Like numerals refer to like elements throughout the figures of the drawing.

As mentioned previously, the present invention is based on the realization that a single V element may be employed to provide a unidirectional antenna radiation pattern by using metal strips as the radiating elements which make up the arms of the V and exciting these strips so that the currents developed are concentrated on the inside surfaces thereof. A basic V-strip structure in accordance with the invention is illustrated in FIG. 1.

In FIG. 1, the V antenna comprises thin metal strips 10 and 20 forming the arms of the V which are bent at the apex of the V to form adjacent parallel fiat portions 12 and 22. The antenna is fed from a balanced two-Wire line indicated by the wires 14 and 24. In order to provide a smooth transition from the two-wire line 14 and 24 to the metal strips 1%} and 20, the width of the metal strips 10- and 20 is tapered to the two-wire line 14 and 24 as shown.

As is conventional practice, the characteristic impedance of the two-wire line should match the input impedance of the antenna as well as possible over the frequency band of operation. Since the ratio of the distance between the fiat portions 12 and 22 to the thickness T of the metal strips 10 and 20 controls the antenna input impedance, the input impedance can conveniently and noncritically be controlled down to small values.

By employing the metal strips 10 and 20 as the radiating elements of the V of sufficient width T as compared to their length and exciting these strips as shown in FIG. 1, it has been found that the energy radiated from the V will be substantially contained within the region between the metal strips 10 and 20. The important feature in maintaining unidirectionm radiations is that the width T of the strips 10 and 20 be sufiicient as compared to their len th to maintain a large radiating-surface-to-length ratio; that is, the width T over the length of the metal strips 1i and 20 for a given length controls the Q obtained, and these should be made sufiiciently wide to provide an unidirectional antenna pattern.

Variation of the width T of the metal strips 10 and 20 will show that once the radiating element takes on the 3 form of a strip as contrasted with the rod-type shape of a conventional thin wire antenna, the Q drops rapidly to a relatively small value and unidirectional operation is thereby achieved. Making the strip width T larger does not achieve any appreciable change in overall performance unless it becomes of the order of a wavelength.

The unidirectional operation obtained by the use of the metal strips and 20 as radiating elements is believed to result because of the restricted type of current flow developed in each of themetal strip radiators and the low Q condition thereby obtained which causes most of the radiated energy to travel outward without being reflected from the antenna aperture-to-free-space transition back into the antenna feed line.

The V-strip antenna shown in FIG. 1 is able to provide a usable unidirectional radiation pattern over a range of frequencies of about 4 to 1 with a respectable gain which increases with increasing frequency, the length of the metal strips 10 and 20 preferably ranging from about /2 wavelength to 2 wavelengths over the operating band.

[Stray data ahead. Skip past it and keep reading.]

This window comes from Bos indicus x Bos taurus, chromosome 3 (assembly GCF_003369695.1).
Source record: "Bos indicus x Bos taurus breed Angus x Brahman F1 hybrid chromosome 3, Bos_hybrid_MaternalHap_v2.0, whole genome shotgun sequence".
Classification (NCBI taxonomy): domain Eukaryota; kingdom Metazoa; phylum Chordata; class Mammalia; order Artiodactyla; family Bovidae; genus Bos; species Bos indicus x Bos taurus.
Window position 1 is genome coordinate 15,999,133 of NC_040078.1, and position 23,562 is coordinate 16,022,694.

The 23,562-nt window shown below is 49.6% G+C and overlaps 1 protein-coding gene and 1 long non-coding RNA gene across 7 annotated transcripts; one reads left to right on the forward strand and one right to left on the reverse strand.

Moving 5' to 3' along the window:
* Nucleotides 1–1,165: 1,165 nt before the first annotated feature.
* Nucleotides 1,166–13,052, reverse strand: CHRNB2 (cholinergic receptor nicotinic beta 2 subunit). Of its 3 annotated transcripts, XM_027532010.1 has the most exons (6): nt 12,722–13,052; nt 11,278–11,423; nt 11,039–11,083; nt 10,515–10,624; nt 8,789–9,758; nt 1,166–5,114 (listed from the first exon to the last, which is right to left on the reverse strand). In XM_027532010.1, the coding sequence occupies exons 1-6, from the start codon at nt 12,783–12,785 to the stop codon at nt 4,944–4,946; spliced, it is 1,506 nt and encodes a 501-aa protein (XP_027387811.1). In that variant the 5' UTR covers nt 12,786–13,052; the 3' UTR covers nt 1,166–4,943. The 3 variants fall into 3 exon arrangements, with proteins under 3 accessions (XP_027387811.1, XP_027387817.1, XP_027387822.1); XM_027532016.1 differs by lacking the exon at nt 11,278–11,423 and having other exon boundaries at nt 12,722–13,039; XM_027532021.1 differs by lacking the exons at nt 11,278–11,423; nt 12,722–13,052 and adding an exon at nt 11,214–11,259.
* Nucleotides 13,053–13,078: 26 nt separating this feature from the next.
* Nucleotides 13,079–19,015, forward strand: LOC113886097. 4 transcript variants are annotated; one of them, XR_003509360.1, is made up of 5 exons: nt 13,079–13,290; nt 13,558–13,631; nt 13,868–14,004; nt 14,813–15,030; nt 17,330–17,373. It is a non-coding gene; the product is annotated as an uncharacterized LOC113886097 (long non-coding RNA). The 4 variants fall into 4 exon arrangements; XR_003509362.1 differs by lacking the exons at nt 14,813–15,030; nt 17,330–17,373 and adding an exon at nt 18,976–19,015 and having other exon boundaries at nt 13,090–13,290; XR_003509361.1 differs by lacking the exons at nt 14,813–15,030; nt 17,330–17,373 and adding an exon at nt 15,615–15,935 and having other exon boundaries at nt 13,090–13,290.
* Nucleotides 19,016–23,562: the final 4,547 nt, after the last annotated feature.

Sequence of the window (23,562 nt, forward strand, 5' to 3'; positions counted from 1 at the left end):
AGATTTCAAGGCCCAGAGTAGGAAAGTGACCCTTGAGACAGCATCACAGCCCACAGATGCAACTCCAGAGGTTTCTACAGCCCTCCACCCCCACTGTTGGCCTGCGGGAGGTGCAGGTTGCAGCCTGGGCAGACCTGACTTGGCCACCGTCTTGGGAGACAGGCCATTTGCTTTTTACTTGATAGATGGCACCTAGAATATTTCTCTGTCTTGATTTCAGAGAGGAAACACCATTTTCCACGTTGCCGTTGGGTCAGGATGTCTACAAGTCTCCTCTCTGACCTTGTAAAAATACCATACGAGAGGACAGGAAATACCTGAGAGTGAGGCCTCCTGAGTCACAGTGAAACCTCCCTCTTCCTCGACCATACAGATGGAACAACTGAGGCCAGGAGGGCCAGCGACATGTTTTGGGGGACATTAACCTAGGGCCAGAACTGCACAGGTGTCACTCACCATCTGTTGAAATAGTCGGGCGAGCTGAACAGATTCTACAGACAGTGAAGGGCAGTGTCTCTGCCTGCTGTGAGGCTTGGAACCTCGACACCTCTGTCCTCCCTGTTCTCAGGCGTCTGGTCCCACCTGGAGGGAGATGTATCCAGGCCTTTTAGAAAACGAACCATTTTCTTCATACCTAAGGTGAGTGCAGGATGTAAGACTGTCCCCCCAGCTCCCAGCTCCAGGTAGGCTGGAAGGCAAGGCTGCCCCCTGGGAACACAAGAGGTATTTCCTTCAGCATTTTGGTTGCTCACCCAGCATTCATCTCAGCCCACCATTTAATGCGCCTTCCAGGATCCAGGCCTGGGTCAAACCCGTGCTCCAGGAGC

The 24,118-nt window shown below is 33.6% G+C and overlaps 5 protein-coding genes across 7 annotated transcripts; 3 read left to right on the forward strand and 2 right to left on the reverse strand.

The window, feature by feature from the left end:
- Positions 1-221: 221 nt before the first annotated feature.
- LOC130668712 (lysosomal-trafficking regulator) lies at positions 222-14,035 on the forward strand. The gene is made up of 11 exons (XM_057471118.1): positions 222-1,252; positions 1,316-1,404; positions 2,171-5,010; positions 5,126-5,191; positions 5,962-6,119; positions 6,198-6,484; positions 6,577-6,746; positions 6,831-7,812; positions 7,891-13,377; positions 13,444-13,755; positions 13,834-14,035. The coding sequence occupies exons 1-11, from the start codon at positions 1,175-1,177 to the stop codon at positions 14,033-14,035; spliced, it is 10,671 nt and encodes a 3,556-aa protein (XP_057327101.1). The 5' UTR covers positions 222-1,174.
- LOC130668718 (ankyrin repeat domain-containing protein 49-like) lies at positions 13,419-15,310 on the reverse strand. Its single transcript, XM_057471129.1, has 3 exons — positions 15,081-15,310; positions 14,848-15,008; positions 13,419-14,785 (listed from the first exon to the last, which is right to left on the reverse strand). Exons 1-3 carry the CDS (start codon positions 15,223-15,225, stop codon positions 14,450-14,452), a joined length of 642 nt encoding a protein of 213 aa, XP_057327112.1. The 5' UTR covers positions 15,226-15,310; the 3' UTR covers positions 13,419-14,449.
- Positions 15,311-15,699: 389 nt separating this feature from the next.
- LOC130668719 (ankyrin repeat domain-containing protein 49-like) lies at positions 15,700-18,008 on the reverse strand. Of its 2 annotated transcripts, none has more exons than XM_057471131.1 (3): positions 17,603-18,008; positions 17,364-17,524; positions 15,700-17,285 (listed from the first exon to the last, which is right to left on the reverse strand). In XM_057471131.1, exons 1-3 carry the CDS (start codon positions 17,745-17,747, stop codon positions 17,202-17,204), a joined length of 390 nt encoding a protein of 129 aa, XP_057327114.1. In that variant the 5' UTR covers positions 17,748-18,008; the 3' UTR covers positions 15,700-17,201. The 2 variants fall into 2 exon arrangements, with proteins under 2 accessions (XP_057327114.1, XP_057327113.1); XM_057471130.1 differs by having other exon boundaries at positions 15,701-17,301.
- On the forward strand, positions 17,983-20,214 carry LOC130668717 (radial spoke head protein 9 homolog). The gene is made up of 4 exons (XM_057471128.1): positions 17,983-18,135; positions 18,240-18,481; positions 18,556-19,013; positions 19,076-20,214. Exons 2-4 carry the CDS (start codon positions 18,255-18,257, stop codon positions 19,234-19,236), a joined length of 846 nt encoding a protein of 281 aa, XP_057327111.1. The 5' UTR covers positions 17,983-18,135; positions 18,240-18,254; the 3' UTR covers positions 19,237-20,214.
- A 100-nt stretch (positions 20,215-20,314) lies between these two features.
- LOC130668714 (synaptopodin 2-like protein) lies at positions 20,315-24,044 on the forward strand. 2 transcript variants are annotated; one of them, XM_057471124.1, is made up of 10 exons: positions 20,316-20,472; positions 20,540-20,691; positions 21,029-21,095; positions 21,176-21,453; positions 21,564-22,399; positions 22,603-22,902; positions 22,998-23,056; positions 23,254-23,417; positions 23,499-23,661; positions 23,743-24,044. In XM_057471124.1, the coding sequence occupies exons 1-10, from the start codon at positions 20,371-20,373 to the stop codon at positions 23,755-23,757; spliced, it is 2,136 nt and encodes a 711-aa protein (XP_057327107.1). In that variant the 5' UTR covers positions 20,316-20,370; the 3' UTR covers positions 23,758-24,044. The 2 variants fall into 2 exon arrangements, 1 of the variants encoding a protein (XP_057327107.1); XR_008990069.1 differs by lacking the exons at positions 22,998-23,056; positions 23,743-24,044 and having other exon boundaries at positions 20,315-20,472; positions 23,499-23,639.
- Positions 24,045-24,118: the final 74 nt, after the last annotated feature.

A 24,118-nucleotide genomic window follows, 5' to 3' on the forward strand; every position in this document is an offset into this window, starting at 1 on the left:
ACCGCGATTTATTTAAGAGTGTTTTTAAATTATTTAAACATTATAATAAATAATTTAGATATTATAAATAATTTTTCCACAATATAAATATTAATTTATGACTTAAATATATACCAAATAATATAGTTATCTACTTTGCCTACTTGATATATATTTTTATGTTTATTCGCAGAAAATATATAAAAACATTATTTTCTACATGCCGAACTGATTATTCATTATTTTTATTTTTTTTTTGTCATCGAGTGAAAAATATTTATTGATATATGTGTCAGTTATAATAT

In order to obtain a smoother impedance characteristic over the operating frequency band, I have found it advantageous to provide a curvature for the metal strips as shown in FIG. 2. While various types of curvatures are possible, I prefer to use a curvature of parabolic form. The provision of curvature in the metal strips 30 and 40 in 'FIG. 2 has been found to reduce the peak values of voltage-standing-wave-ratio (VSWR) obtained, especially in the low frequency region where the metal strips are about one-half to one wavelength long. The flat portions 32 and 42 in FIG. 2 respectively correspond to the like portions 12 and 22 in FIG. 1. Preferably, the metal strips are of the order of one-half wavelength long at the low frequency end of the operating band.

Because the energy radiated from a V-strip antenna, such as shown in FIGS. 1 and 2 is substantially confined to the region between the arms of the V, it now becomes possible to employ some type of phase correction technique to extend the bandwidth to higher frequencies. FIG. 3, shows one type of artificial dielectric loading which may be incorporated in the basic antenna system of FIG. 2. The artificial dielectric loading comprises a number of rows of thin metal elements 50', parallel to the transverse plane, suspended between the curved metal strips 30 and 40 making up the arms of the V by means of non-conductive cords 55, which may be of nylon. 'I' hese thin metal strips 50 act to correct the phase of the wavefront leaving the antenna. By suitable design of the artificial dielectric loading provided, the frequency of an antenna such as shown in FIG. 3 may be made operable over a frequency range of greater than 10 to l.

The array of metal elements 50 between the arms of the V may be considered as an electromagnetic lens which corrects for electromagnetic aberration in the same way as an optical lens may be used to correct for defects of the eye. The design of electromagnetic lens systems for vari ous types of applications are well known in the art and such techniques may be employed for designing a suitable electromagnetic lens system for the antenna of FIG. 3. The width of the metal elements in the E and H plane, their longitudinal and lateral separation, and their overall longitudinal and lateral distribution and total number are I functional parameters.

It will be noted in connection with the embodiments of FIGS. 1-3 that supporting structures for the antenna elements have not been shown. Since the provision of such supporting structures is well within the skill of those in the art, these structures have been omitted in order not to confuse the figures. However, it will be understood that any of a number of readily providable structural arrangernents can be employed in the antennas of FIGS. 1-3.

In order to show how the present invention may be practically vemployed, .a specific embodiment of the antenna system of FIG. 3 will now be described. Top and front views of this specific embodiment are illustrated in 4 FIGS. 4 and 5, respectively. It is to be understood that the presentation of this specific embodiment is no way intended .to limit the present invention and is included only for illustrative purposes.